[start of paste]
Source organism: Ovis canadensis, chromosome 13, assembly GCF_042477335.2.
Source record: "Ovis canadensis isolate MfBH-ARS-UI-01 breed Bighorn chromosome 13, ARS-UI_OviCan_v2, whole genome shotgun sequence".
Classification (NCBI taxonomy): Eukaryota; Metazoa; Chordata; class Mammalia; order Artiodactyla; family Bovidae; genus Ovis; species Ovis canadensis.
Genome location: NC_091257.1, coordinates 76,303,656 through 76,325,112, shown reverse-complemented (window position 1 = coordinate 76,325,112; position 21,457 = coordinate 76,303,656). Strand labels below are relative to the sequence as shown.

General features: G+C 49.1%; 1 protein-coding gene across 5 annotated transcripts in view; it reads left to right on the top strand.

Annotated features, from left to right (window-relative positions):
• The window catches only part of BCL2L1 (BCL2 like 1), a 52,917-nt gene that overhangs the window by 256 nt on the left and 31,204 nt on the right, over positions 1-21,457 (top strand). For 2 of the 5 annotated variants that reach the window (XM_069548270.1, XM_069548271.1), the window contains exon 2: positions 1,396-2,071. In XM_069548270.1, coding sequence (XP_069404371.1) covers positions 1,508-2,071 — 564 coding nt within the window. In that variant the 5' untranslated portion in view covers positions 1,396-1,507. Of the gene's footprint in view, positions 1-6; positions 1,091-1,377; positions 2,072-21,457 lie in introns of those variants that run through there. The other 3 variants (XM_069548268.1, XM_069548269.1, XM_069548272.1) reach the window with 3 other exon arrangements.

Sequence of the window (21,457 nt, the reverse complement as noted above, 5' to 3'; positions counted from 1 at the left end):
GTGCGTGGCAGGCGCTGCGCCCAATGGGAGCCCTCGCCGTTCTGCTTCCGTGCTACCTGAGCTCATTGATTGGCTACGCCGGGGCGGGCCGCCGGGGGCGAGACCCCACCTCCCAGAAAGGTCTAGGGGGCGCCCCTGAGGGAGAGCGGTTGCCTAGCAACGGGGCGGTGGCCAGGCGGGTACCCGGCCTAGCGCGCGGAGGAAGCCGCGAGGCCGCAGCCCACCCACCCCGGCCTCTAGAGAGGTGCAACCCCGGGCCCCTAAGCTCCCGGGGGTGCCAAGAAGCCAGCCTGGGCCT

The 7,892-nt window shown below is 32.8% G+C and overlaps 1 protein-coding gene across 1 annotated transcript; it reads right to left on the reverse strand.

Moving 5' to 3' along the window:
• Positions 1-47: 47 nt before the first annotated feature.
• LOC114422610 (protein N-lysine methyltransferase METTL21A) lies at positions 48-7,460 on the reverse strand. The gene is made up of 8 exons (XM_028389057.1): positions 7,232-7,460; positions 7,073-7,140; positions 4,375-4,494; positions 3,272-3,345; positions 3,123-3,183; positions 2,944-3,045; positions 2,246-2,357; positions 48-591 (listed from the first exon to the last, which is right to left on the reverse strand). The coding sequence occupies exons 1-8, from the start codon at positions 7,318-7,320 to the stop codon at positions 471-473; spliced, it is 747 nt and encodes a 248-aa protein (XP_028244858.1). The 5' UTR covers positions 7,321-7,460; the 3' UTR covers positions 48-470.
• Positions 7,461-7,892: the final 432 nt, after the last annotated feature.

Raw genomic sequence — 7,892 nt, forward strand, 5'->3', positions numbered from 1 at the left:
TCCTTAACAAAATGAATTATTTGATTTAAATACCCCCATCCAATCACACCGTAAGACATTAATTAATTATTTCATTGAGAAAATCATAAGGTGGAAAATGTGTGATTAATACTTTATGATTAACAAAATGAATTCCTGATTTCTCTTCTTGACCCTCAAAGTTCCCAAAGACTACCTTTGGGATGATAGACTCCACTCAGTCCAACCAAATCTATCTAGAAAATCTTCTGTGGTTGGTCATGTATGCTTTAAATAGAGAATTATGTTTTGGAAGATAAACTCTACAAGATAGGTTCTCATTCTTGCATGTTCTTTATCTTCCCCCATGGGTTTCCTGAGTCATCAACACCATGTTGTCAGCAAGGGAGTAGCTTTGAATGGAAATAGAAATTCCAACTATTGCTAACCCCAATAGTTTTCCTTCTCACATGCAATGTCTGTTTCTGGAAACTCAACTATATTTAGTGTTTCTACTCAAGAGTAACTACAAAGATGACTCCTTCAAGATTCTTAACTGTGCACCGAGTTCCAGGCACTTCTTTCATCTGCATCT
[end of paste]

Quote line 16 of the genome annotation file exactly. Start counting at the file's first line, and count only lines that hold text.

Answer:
TCCTTAACAAAATGAATTATTTGATTTAAATACCCCCATCCAATCACACCGTAAGACATTAATTAATTATTTCATTGAGAAAATCATAAGGTGGAAAATGTGTGATTAATACTTTATGATTAACAAAATGAATTCCTGATTTCTCTTCTTGACCCTCAAAGTTCCCAAAGACTACCTTTGGGATGATAGACTCCACTCAGTCCAACCAAATCTATCTAGAAAATCTTCTGTGGTTGGTCATGTATGCTTTAAATAGAGAATTATGTTTTGGAAGATAAACTCTACAAGATAGGTTCTCATTCTTGCATGTTCTTTATCTTCCCCCATGGGTTTCCTGAGTCATCAACACCATGTTGTCAGCAAGGGAGTAGCTTTGAATGGAAATAGAAATTCCAACTATTGCTAACCCCAATAGTTTTCCTTCTCACATGCAATGTCTGTTTCTGGAAACTCAACTATATTTAGTGTTTCTACTCAAGAGTAACTACAAAGATGACTCCTTCAAGATTCTTAACTGTGCACCGAGTTCCAGGCACTTCTTTCATCTGCATCT